Well, every anti-German communist would probably mention Marx and Adorno when asked about their theoretical references. Marx is the critic of political economy, and thus the critic of the political-economical context on the basis of which all evil in this world and the German evil in particular thrives. Marx already called for a “war against German conditions” in his early writings and postulated that these German conditions were even below the level of criticism. Marxists later didn’t take up this thought, let alone understand it. Adorno was the first one who pointed out the consequences of the shoah and the reality of the German Volksgemeinschaft as a central theme for the materialistic criticism of society.

Unlike the Bolshevik occurrences of marxism, anti-German communists are not into worshiping classic authors. They rather wish to sharpen the weapons of criticism by applying a critical theory of society, in order to contribute assiduously to overthrow all forms of authority, including the authority of Bolshevik dogmas. Therefore we also look into Freudian psychoanalysis.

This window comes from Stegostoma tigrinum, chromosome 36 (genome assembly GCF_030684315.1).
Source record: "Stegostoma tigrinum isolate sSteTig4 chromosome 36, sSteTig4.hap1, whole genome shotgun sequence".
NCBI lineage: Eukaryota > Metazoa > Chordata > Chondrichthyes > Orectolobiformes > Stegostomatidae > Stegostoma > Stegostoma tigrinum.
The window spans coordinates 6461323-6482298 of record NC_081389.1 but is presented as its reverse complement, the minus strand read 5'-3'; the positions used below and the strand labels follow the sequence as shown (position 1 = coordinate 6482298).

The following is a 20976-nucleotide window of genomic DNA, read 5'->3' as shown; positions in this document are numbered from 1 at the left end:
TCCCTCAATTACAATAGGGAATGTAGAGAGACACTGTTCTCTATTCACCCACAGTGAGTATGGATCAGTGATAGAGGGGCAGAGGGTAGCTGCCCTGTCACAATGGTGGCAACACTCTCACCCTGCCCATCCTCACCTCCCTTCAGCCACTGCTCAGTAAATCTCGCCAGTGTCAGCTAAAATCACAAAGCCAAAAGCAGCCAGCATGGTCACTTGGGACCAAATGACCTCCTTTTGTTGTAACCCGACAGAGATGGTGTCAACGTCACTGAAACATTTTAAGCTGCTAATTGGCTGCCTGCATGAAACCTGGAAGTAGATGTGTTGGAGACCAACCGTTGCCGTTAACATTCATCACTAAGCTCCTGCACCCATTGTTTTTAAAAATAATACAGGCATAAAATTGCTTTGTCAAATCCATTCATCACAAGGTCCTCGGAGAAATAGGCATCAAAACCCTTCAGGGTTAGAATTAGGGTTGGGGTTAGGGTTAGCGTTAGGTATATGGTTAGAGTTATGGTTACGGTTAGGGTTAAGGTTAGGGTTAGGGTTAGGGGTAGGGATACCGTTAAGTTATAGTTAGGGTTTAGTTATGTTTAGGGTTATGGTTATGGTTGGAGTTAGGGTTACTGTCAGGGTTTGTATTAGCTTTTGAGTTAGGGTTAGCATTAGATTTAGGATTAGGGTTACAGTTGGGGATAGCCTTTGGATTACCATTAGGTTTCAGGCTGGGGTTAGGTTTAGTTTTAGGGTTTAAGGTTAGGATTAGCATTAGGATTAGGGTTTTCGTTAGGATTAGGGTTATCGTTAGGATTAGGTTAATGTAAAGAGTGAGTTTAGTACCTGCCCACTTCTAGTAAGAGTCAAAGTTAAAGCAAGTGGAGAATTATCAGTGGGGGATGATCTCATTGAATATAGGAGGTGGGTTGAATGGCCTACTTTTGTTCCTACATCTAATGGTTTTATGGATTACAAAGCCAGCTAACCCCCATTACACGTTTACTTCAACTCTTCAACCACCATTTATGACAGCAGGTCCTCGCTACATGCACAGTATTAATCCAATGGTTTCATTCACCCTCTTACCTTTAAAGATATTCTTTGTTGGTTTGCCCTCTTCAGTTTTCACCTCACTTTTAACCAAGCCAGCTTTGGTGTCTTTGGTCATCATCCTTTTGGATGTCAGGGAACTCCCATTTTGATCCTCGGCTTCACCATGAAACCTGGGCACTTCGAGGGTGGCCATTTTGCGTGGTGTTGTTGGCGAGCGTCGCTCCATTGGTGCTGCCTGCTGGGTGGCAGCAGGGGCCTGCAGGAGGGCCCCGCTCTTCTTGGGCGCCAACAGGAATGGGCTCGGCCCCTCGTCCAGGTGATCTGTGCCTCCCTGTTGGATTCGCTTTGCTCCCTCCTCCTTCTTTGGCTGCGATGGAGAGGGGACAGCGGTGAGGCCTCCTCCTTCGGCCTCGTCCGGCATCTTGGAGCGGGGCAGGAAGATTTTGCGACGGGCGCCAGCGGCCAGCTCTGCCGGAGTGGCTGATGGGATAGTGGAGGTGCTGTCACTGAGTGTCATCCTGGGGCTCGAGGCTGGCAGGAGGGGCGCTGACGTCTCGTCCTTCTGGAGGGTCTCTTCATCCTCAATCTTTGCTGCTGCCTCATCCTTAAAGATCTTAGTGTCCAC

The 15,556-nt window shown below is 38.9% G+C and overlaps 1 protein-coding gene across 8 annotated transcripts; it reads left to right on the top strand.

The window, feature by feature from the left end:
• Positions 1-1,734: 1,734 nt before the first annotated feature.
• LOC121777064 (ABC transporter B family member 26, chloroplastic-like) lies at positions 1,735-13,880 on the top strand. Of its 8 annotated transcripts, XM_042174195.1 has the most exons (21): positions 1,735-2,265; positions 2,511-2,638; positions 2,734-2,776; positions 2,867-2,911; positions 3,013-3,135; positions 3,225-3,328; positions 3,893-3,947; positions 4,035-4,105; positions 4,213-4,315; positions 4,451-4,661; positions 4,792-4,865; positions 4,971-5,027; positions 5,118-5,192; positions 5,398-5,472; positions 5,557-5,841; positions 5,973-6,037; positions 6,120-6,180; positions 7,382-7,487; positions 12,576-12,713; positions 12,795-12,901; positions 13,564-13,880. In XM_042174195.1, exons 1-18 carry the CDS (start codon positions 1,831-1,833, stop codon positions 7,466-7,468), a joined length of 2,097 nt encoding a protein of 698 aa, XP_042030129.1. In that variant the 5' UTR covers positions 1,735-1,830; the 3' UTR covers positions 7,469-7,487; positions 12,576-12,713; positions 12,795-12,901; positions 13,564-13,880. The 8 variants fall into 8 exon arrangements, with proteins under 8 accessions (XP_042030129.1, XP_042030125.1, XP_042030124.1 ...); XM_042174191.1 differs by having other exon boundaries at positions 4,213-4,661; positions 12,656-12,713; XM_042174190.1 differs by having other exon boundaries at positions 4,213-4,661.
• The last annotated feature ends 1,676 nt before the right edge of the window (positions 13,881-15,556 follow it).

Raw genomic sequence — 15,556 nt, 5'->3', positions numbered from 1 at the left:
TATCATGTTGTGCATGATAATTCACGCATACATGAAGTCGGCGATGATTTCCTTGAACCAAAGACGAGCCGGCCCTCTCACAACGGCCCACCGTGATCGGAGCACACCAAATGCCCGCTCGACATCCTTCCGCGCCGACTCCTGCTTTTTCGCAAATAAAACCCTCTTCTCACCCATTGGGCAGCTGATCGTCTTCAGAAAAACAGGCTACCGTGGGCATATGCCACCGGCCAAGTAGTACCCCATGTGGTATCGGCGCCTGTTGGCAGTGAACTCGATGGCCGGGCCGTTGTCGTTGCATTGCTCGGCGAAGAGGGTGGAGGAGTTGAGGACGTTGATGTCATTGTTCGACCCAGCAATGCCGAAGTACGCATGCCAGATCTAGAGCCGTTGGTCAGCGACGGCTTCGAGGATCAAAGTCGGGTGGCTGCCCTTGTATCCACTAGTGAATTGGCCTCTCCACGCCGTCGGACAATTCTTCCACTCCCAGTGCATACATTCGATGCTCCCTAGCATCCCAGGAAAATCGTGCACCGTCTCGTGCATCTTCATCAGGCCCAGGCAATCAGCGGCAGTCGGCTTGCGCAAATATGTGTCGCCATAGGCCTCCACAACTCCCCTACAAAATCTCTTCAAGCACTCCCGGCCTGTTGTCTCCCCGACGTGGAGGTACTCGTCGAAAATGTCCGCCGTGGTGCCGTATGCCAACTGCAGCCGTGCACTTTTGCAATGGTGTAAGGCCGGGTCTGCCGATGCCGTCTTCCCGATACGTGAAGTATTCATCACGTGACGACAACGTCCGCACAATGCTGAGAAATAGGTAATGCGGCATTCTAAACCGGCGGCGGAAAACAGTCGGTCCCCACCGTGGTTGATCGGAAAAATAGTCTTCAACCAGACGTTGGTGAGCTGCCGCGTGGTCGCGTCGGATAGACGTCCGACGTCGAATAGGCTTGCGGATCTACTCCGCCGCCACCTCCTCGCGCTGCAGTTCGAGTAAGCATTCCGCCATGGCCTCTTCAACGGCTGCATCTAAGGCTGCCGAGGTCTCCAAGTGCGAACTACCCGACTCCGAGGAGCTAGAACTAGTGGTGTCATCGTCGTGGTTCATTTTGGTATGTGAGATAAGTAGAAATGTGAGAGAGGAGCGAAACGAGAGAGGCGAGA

Jean Améry was one of the first people, who criticized a new, left-wing anti-Semitism appearing in the shape of anti-Zionism. At the same time, he was also one of the sharpest critics of atrocities commited by the Israeli security forces, by the way. That we do refer to Améry today, already becomes clear bearing in mind that Gerhard Scheit, one of my colleagues at Café Critique, is significantly involved in publishing a complete works issue of Améry at Klett-Cotta publishing house.

In 2003 you published a book (as an editor) called “Transformation of post-Nazism. The German-Austrian way to democratic fascism“ (Ca ira publishing house, Freiburg). What do “post-Nazism” and “democratic fascism” mean?